KARACHI: The State Bank of Pakistan on Friday reported the closing price of the US dollar at Rs277.62 in the interbank market, a depreciation of 96 paise against the rupee.
Meanwhile, the open market reported the dollar price at Rs277 compared to Rs278 a day earlier, a decline of Re1.
This daily decline has become a routine matter for both the banking and open markets. The open market apparently has ample liquidity, which ultimately goes to banks and improves their foreign exchange reserves.
But when asked about the reason for this steady decline, bankers point to the central bank, saying that it sets the daily dollar rate for banks to follow.
But the SBP has a different point of view, stressing that the interbank currency trade is guided by a market-based exchange rate, based on supply and demand dynamics.
“The day-to-day decline in the dollar rate is simply the outcome of supply and demand of dollars in the interbank market,” SBP’s chief spokesman Abid Qamar told Dawn.
However, bankers still insist that the central bank is guiding the steady decline. They point to the fact that SBP is now the biggest buyer from the banking market, purchasing foreign exchange through forward booking by offering a slightly higher rate than the ready rate, despite the dollar having declined each day.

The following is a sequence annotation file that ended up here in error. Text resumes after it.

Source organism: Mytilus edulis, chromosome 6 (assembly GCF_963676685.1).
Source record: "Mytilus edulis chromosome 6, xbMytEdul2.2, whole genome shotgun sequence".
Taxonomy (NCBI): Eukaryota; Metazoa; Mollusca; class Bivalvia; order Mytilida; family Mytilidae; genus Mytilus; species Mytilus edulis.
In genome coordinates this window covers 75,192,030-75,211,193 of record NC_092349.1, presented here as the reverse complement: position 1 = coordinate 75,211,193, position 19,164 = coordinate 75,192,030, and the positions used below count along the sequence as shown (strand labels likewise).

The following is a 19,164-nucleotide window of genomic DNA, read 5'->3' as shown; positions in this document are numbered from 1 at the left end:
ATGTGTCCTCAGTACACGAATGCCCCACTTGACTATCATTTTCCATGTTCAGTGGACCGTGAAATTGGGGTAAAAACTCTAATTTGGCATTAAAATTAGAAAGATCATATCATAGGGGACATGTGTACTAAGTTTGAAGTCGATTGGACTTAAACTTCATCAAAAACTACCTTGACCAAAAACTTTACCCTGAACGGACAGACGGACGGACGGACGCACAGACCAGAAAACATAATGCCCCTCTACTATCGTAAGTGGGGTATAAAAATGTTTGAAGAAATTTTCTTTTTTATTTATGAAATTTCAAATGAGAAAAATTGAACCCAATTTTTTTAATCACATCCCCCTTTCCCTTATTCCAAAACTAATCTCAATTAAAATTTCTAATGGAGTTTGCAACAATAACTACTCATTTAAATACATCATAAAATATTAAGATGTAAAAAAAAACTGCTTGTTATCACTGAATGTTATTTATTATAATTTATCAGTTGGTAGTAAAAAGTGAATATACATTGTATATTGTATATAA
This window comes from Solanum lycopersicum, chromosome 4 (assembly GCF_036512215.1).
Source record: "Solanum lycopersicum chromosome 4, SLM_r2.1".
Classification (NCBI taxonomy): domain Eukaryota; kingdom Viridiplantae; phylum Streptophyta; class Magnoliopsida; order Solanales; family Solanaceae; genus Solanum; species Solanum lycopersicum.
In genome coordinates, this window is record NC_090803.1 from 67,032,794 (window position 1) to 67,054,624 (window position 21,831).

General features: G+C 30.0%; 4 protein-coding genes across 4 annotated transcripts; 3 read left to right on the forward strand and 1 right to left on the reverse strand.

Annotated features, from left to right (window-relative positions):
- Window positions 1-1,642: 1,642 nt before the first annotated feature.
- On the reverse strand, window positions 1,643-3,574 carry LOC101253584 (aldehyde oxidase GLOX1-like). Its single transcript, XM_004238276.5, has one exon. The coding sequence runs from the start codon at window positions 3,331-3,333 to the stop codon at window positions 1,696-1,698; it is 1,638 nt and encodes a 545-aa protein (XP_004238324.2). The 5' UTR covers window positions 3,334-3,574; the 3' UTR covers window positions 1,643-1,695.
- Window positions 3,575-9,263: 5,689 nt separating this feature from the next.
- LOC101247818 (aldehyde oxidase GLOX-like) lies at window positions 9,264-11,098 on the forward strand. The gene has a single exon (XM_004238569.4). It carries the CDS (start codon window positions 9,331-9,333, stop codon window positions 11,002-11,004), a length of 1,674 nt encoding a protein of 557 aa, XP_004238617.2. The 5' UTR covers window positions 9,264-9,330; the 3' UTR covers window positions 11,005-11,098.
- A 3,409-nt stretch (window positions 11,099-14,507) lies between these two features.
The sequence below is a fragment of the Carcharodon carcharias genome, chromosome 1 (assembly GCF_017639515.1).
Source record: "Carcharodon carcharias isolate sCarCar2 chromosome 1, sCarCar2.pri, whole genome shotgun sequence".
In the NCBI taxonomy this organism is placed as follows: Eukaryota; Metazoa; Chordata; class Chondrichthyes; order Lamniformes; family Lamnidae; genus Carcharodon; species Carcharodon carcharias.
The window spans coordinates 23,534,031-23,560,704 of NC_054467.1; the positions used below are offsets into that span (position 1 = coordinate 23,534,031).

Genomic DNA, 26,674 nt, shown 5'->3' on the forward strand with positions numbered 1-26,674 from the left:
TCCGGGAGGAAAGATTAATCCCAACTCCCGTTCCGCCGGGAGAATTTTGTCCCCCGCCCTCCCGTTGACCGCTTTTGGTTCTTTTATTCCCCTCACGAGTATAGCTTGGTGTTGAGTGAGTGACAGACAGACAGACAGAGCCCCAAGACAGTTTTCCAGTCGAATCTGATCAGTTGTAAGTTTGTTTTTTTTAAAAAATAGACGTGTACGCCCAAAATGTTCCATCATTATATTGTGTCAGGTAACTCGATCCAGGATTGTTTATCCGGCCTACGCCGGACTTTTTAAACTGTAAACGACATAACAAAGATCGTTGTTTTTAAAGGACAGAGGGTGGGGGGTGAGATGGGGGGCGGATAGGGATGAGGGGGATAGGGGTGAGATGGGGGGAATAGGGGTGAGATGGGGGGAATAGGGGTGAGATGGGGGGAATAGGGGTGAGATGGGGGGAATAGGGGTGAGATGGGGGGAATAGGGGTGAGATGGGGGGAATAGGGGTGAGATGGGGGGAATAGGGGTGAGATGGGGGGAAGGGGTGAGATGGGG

Bankers Dawn spoke to said exporters had already sold their future dollars at ready or forward rates. “The two-month forward is being offered at Re1 per dollar more than the ready rate, which is highly attractive for exporters witnessing a daily decline in the exchange rate,” said Atif Ahmed, a currency dealer in the interbank market.
“Despite the higher supply of dollars, the pressure on exchange rate is still there, particularly as demand from importers is increasing each day,” he said.
Currency dealers said an increase of 5.3 per cent in remittances in September was a positive sign after a declining trend for a long time.
Published in Dawn, October 14th, 2023